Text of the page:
By Samir Shukla
Director Mira Nair's adaptation of Vikram Seth's novel A Suitable Boy is a visual as well as literary feast. The novel, nearly 1400 pages, needs a longer treatment then a two-hour movie, so the six-part, six-hour series helps Nair flesh out the story in a manner that it deserves. Nothing is hurried as the characters are introduced and given time to show depth and flesh out emotions. Seth’s novel, one of the longest ever published in English, brings together several families in a post-partition India still struggling with fresh memories of violence and uprooting that followed partition in 1947. Nair deftly recreates the feel of early 1950’s India, during which time the story takes place.
Nair lets the characters mingle as if they are living out their lives through the novel. The casting is wonderful as each actor seems natural in his or her part. Nair creates the visuals and ethos of life in Northern India where the film tells the intricate woven tales of post-partition life, religious tensions, cultural divisions, and taboos of Hindu and Muslim relationships. Land reforms, patriarchy, political pandering, aftershocks of independence and the country getting ready for its first democratic general election all form a backdrop to the stories.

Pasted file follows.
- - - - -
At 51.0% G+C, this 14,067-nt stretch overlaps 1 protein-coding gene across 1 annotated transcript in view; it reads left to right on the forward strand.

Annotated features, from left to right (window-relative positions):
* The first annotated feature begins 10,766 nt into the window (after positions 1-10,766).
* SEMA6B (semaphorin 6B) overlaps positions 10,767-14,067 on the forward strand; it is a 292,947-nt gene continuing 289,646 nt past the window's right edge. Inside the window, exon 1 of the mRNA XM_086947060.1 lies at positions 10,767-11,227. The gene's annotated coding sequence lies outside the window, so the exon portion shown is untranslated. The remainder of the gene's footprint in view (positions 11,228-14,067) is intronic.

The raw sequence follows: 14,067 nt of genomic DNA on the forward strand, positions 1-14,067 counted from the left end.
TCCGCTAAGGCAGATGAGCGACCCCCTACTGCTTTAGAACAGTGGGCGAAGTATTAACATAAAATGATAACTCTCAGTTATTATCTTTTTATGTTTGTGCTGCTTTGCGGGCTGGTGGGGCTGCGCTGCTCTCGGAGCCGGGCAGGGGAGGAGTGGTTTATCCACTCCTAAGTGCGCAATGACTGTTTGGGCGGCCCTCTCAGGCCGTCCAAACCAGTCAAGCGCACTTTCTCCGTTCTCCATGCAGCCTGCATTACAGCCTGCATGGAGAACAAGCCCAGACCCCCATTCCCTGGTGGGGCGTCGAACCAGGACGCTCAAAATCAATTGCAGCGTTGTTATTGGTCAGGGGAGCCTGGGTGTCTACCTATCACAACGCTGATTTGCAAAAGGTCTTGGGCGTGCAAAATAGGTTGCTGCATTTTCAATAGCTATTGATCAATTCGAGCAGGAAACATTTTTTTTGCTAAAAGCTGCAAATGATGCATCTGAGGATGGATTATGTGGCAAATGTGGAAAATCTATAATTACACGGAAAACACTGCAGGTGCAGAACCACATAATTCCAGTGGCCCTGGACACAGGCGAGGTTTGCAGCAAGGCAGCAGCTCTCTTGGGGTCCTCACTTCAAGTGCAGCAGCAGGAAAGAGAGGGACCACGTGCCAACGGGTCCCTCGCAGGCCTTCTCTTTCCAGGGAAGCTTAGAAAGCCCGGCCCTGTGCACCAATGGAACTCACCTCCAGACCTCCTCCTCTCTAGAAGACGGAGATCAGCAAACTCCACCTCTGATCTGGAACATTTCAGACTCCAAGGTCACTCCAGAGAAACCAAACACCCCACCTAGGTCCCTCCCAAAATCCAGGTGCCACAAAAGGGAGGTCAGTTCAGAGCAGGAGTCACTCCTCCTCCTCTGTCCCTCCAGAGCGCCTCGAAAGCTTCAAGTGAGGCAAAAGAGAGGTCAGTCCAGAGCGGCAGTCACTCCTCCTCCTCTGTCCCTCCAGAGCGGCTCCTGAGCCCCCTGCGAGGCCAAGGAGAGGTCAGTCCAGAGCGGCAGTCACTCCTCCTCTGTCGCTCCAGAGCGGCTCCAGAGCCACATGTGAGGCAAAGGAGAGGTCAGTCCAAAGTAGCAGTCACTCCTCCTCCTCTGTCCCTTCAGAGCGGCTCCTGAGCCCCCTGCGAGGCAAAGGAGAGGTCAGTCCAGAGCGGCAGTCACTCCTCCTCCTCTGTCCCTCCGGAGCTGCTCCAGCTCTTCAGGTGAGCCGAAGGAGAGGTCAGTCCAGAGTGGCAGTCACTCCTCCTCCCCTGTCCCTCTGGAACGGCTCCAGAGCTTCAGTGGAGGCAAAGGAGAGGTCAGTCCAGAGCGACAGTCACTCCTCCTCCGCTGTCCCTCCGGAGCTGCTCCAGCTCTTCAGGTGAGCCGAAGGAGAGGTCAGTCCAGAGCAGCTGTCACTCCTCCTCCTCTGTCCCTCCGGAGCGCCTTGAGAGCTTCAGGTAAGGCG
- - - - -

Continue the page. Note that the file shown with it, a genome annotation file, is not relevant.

This drama features BBC’s first-ever all-Indian lead cast, including veteran actress Tabu, Ishaan Khatter and newcomer Tanya Maniktala as independent-minded lead character Lata Mehra.
Maniktala is especially intriguing as a wide-eyed dreamer who is a dutiful daughter but determined to follow her own path while she falls for a Muslim boy and then juggles suitors her mother and family members introduce to her. Tabu melts into her part as a singing courtesan who lives out her broken life with honor while seeking elusive romance. Khatter is a presence on the screen as the directionless young man from a prominent Hindu family who falls for Tabu’s character, who is also much older than him and a Muslim. There are many other tales, plot twists and colorful characters interconnected with the protagonists.
This period drama was filmed in northern India, including at locations in Lucknow and Maheshwar.
The series' score is composed by renowned sitar player Anoushka Shankar and Alex Heffes. Mira Nair's works include Salaam Bombay!, The Namesake, Monsoon Wedding, and Mississippi Masala.
The series will debut in the U.S. and Canada streaming on Acorn TV beginning on Monday, December 7, 2020. Details: http://signup.acorn.tv.